There are 91 renovated guest rooms for most tastes and budgets with private decks and hot tubs (the Hot Tub Terrace Suites come in at over $600 per night). You can also interact with hotel facilities through your smartphone, including locking and unlocking the door, ordering room service and contacting the concierge through the hotel’s bespoke app. The Golden Gator basement speakeasy completes the lineup in a nod to the hotel’s 1930s roots. 

Vos Hospitality is the developer behind the $70 million renovation, which partnered with private investment group the B Group in 2018 to purchase the adjacent building on 20th Street, giving the development an impressive total 54,000-square-footprint.

“We will bring in an alternative to the area’s club scene,” said Vos hospitality owner James Vosotas to the Miami New Times. “We are catering to young-minded professionals with a nontraditional luxury of high-quality without the white glove. Everything has been upgraded cohesively so that locals and guests will have plenty to explore within the property.”

 

To learn more, visit:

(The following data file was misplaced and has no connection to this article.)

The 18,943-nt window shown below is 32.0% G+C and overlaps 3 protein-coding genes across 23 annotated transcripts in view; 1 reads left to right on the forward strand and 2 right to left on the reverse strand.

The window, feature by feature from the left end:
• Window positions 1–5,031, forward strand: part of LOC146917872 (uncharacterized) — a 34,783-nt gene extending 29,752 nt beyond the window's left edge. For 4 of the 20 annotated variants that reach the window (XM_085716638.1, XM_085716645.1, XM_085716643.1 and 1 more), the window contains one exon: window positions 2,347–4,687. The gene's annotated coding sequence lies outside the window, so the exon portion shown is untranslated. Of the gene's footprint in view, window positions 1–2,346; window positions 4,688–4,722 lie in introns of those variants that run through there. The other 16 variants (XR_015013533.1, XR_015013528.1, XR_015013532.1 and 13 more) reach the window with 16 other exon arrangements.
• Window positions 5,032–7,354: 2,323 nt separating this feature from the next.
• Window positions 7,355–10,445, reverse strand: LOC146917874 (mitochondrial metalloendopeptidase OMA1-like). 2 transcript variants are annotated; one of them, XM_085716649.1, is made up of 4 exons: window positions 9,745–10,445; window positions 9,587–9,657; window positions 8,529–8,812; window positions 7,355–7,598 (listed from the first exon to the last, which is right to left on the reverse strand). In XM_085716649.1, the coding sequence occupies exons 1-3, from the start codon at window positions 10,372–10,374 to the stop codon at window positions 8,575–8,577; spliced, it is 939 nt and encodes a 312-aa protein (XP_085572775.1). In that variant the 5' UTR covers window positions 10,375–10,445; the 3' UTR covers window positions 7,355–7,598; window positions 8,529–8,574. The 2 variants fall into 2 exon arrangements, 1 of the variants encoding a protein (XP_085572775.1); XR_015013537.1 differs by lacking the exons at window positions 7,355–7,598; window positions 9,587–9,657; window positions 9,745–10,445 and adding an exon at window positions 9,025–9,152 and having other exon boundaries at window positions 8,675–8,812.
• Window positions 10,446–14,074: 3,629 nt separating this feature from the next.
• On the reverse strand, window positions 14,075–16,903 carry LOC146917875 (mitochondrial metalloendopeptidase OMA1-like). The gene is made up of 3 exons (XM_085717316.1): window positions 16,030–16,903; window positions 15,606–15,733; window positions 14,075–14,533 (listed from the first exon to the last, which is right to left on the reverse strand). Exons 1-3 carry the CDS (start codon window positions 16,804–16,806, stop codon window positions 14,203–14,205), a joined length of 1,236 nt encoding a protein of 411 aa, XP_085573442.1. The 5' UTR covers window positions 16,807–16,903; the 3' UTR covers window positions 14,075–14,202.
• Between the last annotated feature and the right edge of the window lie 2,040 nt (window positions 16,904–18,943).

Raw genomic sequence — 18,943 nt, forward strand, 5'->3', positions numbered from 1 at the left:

https://www.greystonemiamibeach.com/

https://www.hilton.com/en/hotels/miacahx-hampton-miami-beach-mid-beach/

http://www.voshospitality.com/

https://leaseflorida.com/

 

Public-Private Partners Devise Future of Queen City

Public-Private Partners Devise Future of Queen City

By: Felipe Rivas

2 min read January 2020In the last decade, Charlotte rose from the devastating effects of the Great Recession to become the 16th-most populous city in the United States. The Queen City has experienced continuous years of growth thanks to the diversification of its economy, its budding headquarters relocation culture, steady commercial and residential development, and its “cool” appeal favored by the young workforce moving to Charlotte and its surrounding region. As the city prepares for another decade of evolution, growth, and development, public and private partners have their eyes set on the year 2040. Several complementary plans are underway that will help guide the future of Center City, the city of Charlotte and Mecklenburg County for the next 20 years.